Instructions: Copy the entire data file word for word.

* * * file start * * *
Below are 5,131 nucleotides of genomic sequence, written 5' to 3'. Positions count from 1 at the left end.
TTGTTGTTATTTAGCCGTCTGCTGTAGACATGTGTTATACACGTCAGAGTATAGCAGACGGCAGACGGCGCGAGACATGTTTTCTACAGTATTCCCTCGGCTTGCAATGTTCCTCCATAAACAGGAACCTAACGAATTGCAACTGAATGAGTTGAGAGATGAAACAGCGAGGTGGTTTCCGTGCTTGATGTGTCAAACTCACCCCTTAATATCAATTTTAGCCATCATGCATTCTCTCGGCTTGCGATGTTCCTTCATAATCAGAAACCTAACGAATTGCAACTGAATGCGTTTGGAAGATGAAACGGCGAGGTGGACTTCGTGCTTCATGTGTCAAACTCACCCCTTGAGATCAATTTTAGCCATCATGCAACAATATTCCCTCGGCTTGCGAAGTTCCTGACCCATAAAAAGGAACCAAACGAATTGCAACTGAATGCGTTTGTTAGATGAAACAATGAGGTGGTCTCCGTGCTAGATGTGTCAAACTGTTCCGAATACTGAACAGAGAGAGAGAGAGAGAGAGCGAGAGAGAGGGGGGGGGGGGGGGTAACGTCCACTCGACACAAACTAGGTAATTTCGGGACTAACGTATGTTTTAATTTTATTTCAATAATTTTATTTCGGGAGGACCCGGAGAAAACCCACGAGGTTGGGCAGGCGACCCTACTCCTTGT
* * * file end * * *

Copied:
Below are 5,131 nucleotides of genomic sequence, written 5' to 3'. Positions count from 1 at the left end.
TTGTTGTTATTTAGCCGTCTGCTGTAGACATGTGTTATACACGTCAGAGTATAGCAGACGGCAGACGGCGCGAGACATGTTTTCTACAGTATTCCCTCGGCTTGCAATGTTCCTCCATAAACAGGAACCTAACGAATTGCAACTGAATGAGTTGAGAGATGAAACAGCGAGGTGGTTTCCGTGCTTGATGTGTCAAACTCACCCCTTAATATCAATTTTAGCCATCATGCATTCTCTCGGCTTGCGATGTTCCTTCATAATCAGAAACCTAACGAATTGCAACTGAATGCGTTTGGAAGATGAAACGGCGAGGTGGACTTCGTGCTTCATGTGTCAAACTCACCCCTTGAGATCAATTTTAGCCATCATGCAACAATATTCCCTCGGCTTGCGAAGTTCCTGACCCATAAAAAGGAACCAAACGAATTGCAACTGAATGCGTTTGTTAGATGAAACAATGAGGTGGTCTCCGTGCTAGATGTGTCAAACTGTTCCGAATACTGAACAGAGAGAGAGAGAGAGAGAGCGAGAGAGAGGGGGGGGGGGGGGGTAACGTCCACTCGACACAAACTAGGTAATTTCGGGACTAACGTATGTTTTAATTTTATTTCAATAATTTTATTTCGGGAGGACCCGGAGAAAACCCACGAGGTTGGGCAGGCGACCCTACTCCTTGT